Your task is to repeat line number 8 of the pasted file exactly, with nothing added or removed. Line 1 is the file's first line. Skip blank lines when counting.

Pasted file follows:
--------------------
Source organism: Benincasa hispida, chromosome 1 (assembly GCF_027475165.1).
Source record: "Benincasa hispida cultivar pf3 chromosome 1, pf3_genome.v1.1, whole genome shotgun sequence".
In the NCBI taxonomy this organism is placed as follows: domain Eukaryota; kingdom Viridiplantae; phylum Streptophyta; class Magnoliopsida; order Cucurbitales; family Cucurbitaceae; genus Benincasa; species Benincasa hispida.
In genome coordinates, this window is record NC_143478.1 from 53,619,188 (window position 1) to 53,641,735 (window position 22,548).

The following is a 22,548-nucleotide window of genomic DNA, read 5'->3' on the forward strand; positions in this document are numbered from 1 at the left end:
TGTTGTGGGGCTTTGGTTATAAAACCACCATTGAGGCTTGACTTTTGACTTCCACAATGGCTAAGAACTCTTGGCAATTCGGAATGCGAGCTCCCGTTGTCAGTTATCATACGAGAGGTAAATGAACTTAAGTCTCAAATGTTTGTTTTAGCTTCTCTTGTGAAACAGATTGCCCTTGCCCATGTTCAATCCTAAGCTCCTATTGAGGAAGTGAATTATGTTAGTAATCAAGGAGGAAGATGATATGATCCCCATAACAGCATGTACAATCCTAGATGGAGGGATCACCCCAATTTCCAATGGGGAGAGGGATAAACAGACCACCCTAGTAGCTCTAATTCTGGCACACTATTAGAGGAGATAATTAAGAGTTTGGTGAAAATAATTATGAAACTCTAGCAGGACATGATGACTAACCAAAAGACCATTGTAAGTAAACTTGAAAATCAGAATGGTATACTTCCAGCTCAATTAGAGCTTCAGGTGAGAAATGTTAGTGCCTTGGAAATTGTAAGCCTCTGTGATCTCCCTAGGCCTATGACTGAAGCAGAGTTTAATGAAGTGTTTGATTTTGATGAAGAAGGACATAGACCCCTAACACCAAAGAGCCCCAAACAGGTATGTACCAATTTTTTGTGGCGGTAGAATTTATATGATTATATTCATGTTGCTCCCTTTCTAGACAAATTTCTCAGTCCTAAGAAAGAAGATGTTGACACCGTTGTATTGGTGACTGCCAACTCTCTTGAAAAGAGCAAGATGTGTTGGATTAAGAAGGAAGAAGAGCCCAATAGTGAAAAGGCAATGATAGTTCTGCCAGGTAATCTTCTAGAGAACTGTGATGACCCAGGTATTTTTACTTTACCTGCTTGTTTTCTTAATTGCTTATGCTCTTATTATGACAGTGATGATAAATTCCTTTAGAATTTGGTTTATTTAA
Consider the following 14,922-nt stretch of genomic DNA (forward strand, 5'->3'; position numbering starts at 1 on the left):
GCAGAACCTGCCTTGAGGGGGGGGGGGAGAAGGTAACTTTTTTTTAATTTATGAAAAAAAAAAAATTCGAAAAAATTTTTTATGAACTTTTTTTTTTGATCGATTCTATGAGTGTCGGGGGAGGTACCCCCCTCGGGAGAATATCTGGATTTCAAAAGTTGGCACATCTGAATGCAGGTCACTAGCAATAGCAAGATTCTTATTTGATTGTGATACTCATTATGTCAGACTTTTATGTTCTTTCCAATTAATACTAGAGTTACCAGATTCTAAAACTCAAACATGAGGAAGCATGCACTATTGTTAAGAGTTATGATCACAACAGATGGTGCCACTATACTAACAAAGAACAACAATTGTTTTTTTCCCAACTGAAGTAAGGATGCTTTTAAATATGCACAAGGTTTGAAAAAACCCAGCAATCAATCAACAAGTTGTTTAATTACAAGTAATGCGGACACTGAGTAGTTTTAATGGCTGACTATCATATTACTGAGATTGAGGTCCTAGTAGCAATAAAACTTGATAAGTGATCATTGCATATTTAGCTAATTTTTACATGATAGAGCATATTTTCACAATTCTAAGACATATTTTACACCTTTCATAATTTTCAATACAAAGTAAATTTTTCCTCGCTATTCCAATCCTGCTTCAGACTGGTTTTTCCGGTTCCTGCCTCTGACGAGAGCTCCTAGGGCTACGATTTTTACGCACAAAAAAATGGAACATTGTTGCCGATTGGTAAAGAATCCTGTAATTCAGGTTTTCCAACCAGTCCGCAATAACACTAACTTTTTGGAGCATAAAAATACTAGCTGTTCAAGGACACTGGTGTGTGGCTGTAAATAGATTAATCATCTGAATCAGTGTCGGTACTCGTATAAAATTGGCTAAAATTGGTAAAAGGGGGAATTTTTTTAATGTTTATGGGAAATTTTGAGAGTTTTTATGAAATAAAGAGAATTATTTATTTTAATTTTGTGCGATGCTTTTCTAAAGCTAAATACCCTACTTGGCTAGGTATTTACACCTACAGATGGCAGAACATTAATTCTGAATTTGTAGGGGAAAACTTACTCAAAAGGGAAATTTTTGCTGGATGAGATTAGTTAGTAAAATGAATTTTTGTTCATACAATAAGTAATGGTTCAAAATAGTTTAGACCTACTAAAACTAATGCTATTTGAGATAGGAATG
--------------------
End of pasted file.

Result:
GCAGAACCTGCCTTGAGGGGGGGGGGGAGAAGGTAACTTTTTTTTAATTTATGAAAAAAAAAAAATTCGAAAAAATTTTTTATGAACTTTTTTTTTTGATCGATTCTATGAGTGTCGGGGGAGGTACCCCCCTCGGGAGAATATCTGGATTTCAAAAGTTGGCACATCTGAATGCAGGTCACTAGCAATAGCAAGATTCTTATTTGATTGTGATACTCATTATGTCAGACTTTTATGTTCTTTCCAATTAATACTAGAGTTACCAGATTCTAAAACTCAAACATGAGGAAGCATGCACTATTGTTAAGAGTTATGATCACAACAGATGGTGCCACTATACTAACAAAGAACAACAATTGTTTTTTTCCCAACTGAAGTAAGGATGCTTTTAAATATGCACAAGGTTTGAAAAAACCCAGCAATCAATCAACAAGTTGTTTAATTACAAGTAATGCGGACACTGAGTAGTTTTAATGGCTGACTATCATATTACTGAGATTGAGGTCCTAGTAGCAATAAAACTTGATAAGTGATCATTGCATATTTAGCTAATTTTTACATGATAGAGCATATTTTCACAATTCTAAGACATATTTTACACCTTTCATAATTTTCAATACAAAGTAAATTTTTCCTCGCTATTCCAATCCTGCTTCAGACTGGTTTTTCCGGTTCCTGCCTCTGACGAGAGCTCCTAGGGCTACGATTTTTACGCACAAAAAAATGGAACATTGTTGCCGATTGGTAAAGAATCCTGTAATTCAGGTTTTCCAACCAGTCCGCAATAACACTAACTTTTTGGAGCATAAAAATACTAGCTGTTCAAGGACACTGGTGTGTGGCTGTAAATAGATTAATCATCTGAATCAGTGTCGGTACTCGTATAAAATTGGCTAAAATTGGTAAAAGGGGGAATTTTTTTAATGTTTATGGGAAATTTTGAGAGTTTTTATGAAATAAAGAGAATTATTTATTTTAATTTTGTGCGATGCTTTTCTAAAGCTAAATACCCTACTTGGCTAGGTATTTACACCTACAGATGGCAGAACATTAATTCTGAATTTGTAGGGGAAAACTTACTCAAAAGGGAAATTTTTGCTGGATGAGATTAGTTAGTAAAATGAATTTTTGTTCATACAATAAGTAATGGTTCAAAATAGTTTAGACCTACTAAAACTAATGCTATTTGAGATAGGAATG